Rebalancing Supply and Demand
Earlier this year we penned a paper titled, MLP’s: What the Market May Be Missing. At the time, midstream energy infrastructure MLPs were radically out of favor. Oil prices were still mired in a protracted correction that began in late 2014 when it became apparent the surprising pace of U.S. shale production growth had pushed the crude markets into a state of oversupply. The result was an oil glut that led to plummeting prices. We argued that there was a significant disconnect between market perception of midstream MLPs and the volume of energy that drives their revenues. Furthermore, while the recent MLP price decline is more extreme than 2008, the duration of peak to trough appears to be similar.
The market bottomed a mere 10 days following the release of the report and the asset class has subsequently rallied more than 55%. Today the market has begun to regain its footing as the global energy markets are in the process of rebalancing supply and demand. The collapse in price has now led to modest U.S. crude oil production declines which, in association with overseas conflicts and Canadian wildfires, have helped alleviate the oversupply and incentivized demand growth. In fact, the U.S. Energy Information Agency projects that supply and demand will reach a balance during the second half of 2016.1
We believe the North American basin will play a critical role in meeting incremental global demand going forward and will provide for a sustained period of rising U.S. production that could equal or exceed the production growth achieved over the past five years. Since the beginning of the energy renaissance, North American producers have meaningfully improved their drilling technology and economics. The resumption of U.S.-sourced production will enable midstream business and distribution growth prospects to regain greater visibility as midstream assets are a “must-run” link in the energy chain. While we certainly cannot guarantee any outcome, we believe a return to historic yields and multiples is a possibility as growth reemerges.
Midstream Fundamentals and Contracts Prove Resilient
First-quarter operating performance was, on average, modestly better than expectations. 32 companies announced distribution increases, 44 left distributions unchanged from the fourth quarter, and five announced distribution reductions. Although the sanctity of midstream contracts has been questioned over this correction, there have been very few instances where contract violation or restructuring has significantly impacted a midstream provider.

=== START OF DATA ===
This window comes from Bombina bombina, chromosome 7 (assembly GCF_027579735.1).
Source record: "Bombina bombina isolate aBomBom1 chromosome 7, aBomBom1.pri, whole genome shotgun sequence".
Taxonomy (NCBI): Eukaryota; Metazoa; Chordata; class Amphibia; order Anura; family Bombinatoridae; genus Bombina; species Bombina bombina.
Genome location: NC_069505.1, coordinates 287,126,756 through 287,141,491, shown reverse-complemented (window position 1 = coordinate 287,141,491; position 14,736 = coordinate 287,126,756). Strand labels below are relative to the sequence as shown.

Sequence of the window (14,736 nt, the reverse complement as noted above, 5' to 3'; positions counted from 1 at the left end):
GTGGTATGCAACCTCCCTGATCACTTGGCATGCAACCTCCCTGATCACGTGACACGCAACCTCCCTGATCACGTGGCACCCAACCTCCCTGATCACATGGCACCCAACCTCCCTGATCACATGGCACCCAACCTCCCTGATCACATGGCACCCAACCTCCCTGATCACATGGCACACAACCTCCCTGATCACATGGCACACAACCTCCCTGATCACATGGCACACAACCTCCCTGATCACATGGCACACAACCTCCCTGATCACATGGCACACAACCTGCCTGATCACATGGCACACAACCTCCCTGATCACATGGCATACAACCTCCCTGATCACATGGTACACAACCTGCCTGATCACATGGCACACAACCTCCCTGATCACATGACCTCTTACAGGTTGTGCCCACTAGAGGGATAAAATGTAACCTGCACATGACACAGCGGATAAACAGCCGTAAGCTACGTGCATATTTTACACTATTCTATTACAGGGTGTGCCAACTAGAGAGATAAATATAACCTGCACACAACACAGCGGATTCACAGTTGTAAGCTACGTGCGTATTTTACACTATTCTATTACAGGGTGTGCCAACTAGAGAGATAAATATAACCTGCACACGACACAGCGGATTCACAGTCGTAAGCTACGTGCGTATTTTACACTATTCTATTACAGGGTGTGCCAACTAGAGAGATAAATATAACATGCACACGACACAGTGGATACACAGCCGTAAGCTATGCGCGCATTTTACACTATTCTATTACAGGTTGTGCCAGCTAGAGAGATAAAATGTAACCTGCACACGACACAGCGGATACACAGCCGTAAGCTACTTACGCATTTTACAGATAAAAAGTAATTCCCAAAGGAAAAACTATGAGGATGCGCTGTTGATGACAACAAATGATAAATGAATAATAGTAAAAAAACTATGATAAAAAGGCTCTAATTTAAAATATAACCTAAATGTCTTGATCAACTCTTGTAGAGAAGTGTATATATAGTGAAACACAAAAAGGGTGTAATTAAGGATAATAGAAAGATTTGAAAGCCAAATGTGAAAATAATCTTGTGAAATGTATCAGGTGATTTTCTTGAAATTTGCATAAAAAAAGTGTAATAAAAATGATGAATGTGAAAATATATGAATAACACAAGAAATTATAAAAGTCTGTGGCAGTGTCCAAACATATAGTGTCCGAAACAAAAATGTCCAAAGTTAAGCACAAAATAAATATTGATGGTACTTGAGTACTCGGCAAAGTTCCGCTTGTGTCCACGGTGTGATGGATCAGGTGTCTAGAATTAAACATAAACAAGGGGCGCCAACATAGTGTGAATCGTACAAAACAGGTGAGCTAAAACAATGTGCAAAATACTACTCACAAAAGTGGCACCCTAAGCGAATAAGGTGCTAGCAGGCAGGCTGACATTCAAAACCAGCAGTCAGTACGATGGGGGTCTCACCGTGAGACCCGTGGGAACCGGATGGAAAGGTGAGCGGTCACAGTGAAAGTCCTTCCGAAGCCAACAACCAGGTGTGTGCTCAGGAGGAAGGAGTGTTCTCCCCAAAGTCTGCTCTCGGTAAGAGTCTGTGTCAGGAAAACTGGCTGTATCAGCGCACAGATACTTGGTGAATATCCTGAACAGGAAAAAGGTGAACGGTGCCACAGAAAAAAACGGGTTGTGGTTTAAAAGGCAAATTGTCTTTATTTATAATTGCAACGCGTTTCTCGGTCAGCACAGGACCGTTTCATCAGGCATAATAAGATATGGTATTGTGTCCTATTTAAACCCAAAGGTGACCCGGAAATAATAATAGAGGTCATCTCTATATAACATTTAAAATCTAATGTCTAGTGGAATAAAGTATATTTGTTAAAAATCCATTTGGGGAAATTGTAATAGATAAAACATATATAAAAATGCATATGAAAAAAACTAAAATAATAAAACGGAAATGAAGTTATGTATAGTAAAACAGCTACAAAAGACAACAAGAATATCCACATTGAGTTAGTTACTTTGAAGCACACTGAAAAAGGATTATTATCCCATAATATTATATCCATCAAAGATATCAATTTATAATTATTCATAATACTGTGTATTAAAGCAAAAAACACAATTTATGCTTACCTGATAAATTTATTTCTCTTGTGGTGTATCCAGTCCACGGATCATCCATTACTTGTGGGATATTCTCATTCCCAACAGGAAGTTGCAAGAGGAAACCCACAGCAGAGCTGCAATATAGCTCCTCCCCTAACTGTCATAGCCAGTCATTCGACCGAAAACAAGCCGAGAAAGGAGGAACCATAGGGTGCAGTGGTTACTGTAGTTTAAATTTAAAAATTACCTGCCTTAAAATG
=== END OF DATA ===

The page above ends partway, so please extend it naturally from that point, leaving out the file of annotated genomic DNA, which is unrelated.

Capital Markets Show Signs of Normalization
Many sector participants encountered limitations accessing the traditional equity and debt capital markets during this downcycle. Because of this, some management teams chose to lower their distribution payouts to meet capital expenditure requirements or to simply relieve balance sheet stress. However, most have chosen alternative means to address their capital needs. In recent weeks, we have seen many signs that the traditional equity capital markets have begun to reopen.
The Terrain Ahead
We believe we have seen the worst of this energy market downcycle. The rate of midstream growth will likely moderate from peak levels, but average distributions are still likely to grow. Midstream operators also stand to benefit as they make more efficient use of their existing assets. The potential for business growth going forward is not reflected in current market valuations. For this reason, we believe MLPs continue to offer attractive total return potential based on the potential for price appreciation and stable or growing distribution streams.
For a deeper dive into our views, read Assessing the Terrain Ahead for Midstream and MLPs and review our suite of MLP products.
Follow @OppFunds for more news and commentary.
1 Source: International Energy Agency, Oil Market Report, June 14, 2016.↩
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Investing in MLPs involves additional risks as compared to the risks of investing in common stock, including risks related to cash flow, dilution and voting rights. Energy infrastructure companies are subject to risks specific to the industry such as fluctuations in commodity prices, reduced volumes of natural gas or other energy commodities, environmental hazards, changes in the macroeconomic or the regulatory environment or extreme weather. MLPs may trade less frequently than larger companies due to their smaller capitalizations, which may result in erratic price movement or difficulty in buying or selling.
Mutual funds are subject to market risk and volatility. Shares may gain or lose value.
These views represent the opinions of OppenheimerFunds, Inc. and are not intended as investment advice or to predict or depict the performance of any investment. These views are as of the publication date, and are subject to change based on subsequent developments.